Oh, hey, I do that: skills that cross career boundries. Part One

phone-and-bookLately I’ve been thinking about how the library skills I’ve studied and put into practice over the years could be adapted to other career fields. I still occasionally have conversations with people who think that because I am a librarian, I only know books. I try to share that we do so much more than recommending books (though don’t get me wrong, I think this is a wonderful service that librarians provide). I like to try to recognize all the different skills sets that we work in, and how they are similar to other professional jobs.

Just today I had an article come across my news feed that ties in with this. But in the reversal. It is how an activity that librarians do all the time can be applied by other professionals, in this case to content management. In What Librarians Can Teach Marketers About Weeding Out ROT by Jessica Coccimiglio on the Content Marketing Institute website, discusses how the principles of weeding can be used to keep websites usable. Keeping something that someone may need one day actually costs you more than making it easier for your users to find what they really need/want. Weeding out content (text/images/links or books/DVDs/CDs) can seem painful and difficult to do, but once you are done there is less clutter for the eye to go over to find the goods that you do have.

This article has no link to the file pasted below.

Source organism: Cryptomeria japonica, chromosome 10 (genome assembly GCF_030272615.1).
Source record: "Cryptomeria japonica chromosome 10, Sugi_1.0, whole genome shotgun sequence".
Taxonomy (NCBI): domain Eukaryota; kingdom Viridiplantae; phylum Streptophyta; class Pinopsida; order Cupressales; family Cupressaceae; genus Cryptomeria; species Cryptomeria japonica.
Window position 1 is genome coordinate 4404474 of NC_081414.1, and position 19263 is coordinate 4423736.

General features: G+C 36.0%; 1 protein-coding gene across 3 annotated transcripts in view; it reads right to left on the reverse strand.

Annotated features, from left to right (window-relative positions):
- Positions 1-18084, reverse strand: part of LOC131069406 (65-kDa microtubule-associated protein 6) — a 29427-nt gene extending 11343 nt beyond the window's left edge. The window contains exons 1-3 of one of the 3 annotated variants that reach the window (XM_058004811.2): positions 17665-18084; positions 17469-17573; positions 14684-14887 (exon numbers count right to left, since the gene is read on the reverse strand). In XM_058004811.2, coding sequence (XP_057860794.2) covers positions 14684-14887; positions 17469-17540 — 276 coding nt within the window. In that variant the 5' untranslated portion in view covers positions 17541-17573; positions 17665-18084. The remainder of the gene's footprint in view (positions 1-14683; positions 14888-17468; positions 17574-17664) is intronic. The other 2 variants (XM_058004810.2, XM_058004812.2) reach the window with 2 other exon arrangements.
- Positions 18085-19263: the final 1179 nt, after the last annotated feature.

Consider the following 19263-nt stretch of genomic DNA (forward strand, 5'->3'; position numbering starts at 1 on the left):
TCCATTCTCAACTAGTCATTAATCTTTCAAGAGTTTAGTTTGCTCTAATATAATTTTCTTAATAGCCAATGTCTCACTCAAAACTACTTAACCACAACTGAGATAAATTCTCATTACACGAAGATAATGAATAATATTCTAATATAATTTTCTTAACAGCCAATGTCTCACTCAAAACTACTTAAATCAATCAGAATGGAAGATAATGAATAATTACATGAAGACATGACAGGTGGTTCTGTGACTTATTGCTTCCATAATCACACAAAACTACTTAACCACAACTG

Another way to think about it is thinking about retail stores. I was buying fabric the other day and went to two different fabric shops. One was the discounted places. Fabric was everywhere, and it seemed fabric rolls were placed among rolls of not similar types. Even pulling out the fabric to look at it was difficult as it was all crammed in next to each other. It was  a huge place, and it felt overwhelming to try to find the type of fabric I wanted.  I needed a latte after that stop.

The next place was higher end and laid out beautifully. You could gravitate to the colour palate you were looking for (easy to navigate), and the rolls of fabric were arranged in a logical fashion that didn’t require a lot of effort from the user to go through. I left feeling much happier and determined to come back here.

Whether you work in a library, as a content manager, or in another environment where your goal is get your customer to your product, it is important to consistently go through your content and get rid of what is no longer relevant. I’ve been weeding for a number of years now, and it does give me a satisfaction to tidy up the area, and keep the really good content for our patrons. And thanks to the this article, I feel that this is an skill set I can pitch to future employers or to discuss at the next opportunity I have to share what librarians have to offer.

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